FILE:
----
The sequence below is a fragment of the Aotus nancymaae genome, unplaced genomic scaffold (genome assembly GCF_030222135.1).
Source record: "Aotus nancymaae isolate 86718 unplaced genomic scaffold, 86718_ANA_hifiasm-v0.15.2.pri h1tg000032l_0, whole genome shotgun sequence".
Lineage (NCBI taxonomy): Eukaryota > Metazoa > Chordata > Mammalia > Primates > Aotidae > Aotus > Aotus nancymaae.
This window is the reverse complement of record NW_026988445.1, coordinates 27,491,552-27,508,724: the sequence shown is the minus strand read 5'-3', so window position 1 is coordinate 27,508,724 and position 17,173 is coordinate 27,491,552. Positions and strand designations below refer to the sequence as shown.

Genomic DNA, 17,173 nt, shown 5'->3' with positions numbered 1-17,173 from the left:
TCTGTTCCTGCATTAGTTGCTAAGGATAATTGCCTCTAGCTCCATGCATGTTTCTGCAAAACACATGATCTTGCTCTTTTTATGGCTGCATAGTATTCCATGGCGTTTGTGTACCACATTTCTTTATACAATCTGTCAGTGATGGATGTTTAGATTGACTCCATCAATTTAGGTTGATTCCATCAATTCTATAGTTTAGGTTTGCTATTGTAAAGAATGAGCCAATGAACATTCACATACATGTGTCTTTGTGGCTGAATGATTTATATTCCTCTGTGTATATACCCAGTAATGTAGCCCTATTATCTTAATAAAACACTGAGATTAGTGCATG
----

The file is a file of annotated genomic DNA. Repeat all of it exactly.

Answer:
The sequence below is a fragment of the Aotus nancymaae genome, unplaced genomic scaffold (genome assembly GCF_030222135.1).
Source record: "Aotus nancymaae isolate 86718 unplaced genomic scaffold, 86718_ANA_hifiasm-v0.15.2.pri h1tg000032l_0, whole genome shotgun sequence".
Lineage (NCBI taxonomy): Eukaryota > Metazoa > Chordata > Mammalia > Primates > Aotidae > Aotus > Aotus nancymaae.
This window is the reverse complement of record NW_026988445.1, coordinates 27,491,552-27,508,724: the sequence shown is the minus strand read 5'-3', so window position 1 is coordinate 27,508,724 and position 17,173 is coordinate 27,491,552. Positions and strand designations below refer to the sequence as shown.

Genomic DNA, 17,173 nt, shown 5'->3' with positions numbered 1-17,173 from the left:
TCTGTTCCTGCATTAGTTGCTAAGGATAATTGCCTCTAGCTCCATGCATGTTTCTGCAAAACACATGATCTTGCTCTTTTTATGGCTGCATAGTATTCCATGGCGTTTGTGTACCACATTTCTTTATACAATCTGTCAGTGATGGATGTTTAGATTGACTCCATCAATTTAGGTTGATTCCATCAATTCTATAGTTTAGGTTTGCTATTGTAAAGAATGAGCCAATGAACATTCACATACATGTGTCTTTGTGGCTGAATGATTTATATTCCTCTGTGTATATACCCAGTAATGTAGCCCTATTATCTTAATAAAACACTGAGATTAGTGCATG